NEW YORK (Reuters) - LinkedIn may not be the only social networking website that plans to go public this year -- other companies are likely to tap the market before Facebook sucks up a significant amount of investor cash.
Microblogging site Twitter, online coupon site Groupon and similar privately held websites may try to sell shares to public investors this year, analysts said. Zynga, which develops social online games, is another candidate for an IPO.
A company that goes public now will be able to take advantage of intense investor interest in the sector, without competing against Facebook for dollars and attention.
“You don’t have other companies in the market to benchmark against. You can trade at multiples that are far off from the reality,” said Josef Schuster, founder of IPOX Schuster, a Chicago-based IPO investment firm.
“Someone is going to take this opportunity,” he said. “If it’s not Facebook, it’s going to be LinkedIn, Twitter or someone else,” Schuster said.
LinkedIn plans to go public in 2011, sources have told Reuters, in part because it wants to beat out Facebook.
“If Facebook went public before LinkedIn, do you think anyone would pay that much attention to LinkedIn? You might want to surpass the beast,” one source told Reuters on Wednesday.
Facebook this week raised $450 million from Goldman Sachs and $50 million from Russian investment firm Digital Sky Technologies in its latest private funding round. The deal is seen as delaying Facebook’s IPO for some time, possibly until 2012.
Valuations for these websites are soaring, because the latest crop of Internet companies have not only woven themselves into the fabric of popular culture, they also aim to transform the way business is conducted on the Internet.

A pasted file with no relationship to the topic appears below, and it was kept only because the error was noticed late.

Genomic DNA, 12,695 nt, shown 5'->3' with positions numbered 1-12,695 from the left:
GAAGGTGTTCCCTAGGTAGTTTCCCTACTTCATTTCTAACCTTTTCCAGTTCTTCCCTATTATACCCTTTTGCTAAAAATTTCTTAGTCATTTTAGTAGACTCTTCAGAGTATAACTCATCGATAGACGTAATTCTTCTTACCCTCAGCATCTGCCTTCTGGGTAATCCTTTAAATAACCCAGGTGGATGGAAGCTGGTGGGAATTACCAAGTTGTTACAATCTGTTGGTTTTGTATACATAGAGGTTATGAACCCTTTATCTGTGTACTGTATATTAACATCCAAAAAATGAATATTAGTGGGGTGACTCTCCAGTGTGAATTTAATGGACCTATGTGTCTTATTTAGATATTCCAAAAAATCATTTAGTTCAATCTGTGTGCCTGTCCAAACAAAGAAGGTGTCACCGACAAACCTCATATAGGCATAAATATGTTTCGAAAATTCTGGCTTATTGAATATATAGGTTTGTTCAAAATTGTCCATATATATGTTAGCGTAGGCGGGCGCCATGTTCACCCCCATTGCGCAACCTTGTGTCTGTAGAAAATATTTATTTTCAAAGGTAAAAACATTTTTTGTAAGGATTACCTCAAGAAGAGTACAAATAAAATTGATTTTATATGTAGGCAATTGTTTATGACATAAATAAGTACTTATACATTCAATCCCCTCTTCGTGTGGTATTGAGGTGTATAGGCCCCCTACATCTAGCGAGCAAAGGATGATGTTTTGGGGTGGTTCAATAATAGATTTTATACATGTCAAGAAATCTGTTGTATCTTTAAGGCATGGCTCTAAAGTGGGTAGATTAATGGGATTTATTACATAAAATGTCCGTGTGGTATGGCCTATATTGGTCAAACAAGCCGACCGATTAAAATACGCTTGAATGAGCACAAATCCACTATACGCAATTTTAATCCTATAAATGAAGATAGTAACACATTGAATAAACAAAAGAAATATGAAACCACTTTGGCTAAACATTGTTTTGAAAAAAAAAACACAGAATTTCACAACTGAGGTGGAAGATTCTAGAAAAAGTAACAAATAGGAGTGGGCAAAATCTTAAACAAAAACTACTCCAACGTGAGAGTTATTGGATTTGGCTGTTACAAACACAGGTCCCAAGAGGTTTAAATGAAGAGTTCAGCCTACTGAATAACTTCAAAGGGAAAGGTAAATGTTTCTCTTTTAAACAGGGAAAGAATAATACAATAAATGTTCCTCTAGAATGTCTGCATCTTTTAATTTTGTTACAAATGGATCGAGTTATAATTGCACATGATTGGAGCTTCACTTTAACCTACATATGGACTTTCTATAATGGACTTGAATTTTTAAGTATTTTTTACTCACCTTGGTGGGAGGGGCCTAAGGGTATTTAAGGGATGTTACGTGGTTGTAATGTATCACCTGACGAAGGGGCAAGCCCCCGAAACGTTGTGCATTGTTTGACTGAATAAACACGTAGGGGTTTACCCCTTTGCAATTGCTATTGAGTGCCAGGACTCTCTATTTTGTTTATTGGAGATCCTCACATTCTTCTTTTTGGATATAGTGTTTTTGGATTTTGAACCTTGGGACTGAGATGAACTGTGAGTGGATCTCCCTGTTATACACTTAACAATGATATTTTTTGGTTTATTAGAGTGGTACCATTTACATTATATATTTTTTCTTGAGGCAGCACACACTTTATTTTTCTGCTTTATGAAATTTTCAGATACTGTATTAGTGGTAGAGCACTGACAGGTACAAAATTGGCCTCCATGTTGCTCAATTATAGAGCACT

A PUSH TO GO PUBLIC
The latest private financing deals valued Twitter, which began its first serious efforts to make money less than a year ago, at $3.7 billion. Three-year-old Groupon is valued at $6.4 billion to $7.8 billion, while Facebook’s valuation reached $50 billion based on this week’s funding deal
Facebook's market value puts it on par with such heavyweights as aircraft maker Boeing BA.N and retailer Target Corp TGT.N, and far past Yahoo with a market cap of $22 billion. Just three years ago, after an investment by Microsoft Corp MSFT.O investment, the social network was valued at $15 billion.
“It certainly appears that social networking firms could be well-rewarded for going public,” said Morningstar IPO analyst Michael Gaiden, who called current valuations “meaty.”
Part of the pressure on these companies to go public will likely come from private investors eager to cash out, analysts said.
Groupon has raised $500 million in private financing and Twitter received $200 million in venture financing. Digital Sky Technologies also bought a sizable stake in Zynga.
“When people make those investments, they don’t expect the companies to remain private forever,” said Francis Gaskins, president of IPOdesktop.com. “There is a push to go public.”
Waiting too long carries other risk for these companies, because they will not necessarily be able to grow at a frenzied pace forever, given the finite number of potential users, said Jack Ablin, who helps oversee $455 billion as chief investment officer at Chicago-based Harris Private Bank.
“They won’t grow to the sky,” he said.
“They’re fully valued and optimism is peaking, and they’d be better served going public now.”
Additional reporting by Nadia Damouni; Editing by Steve Orlofsky
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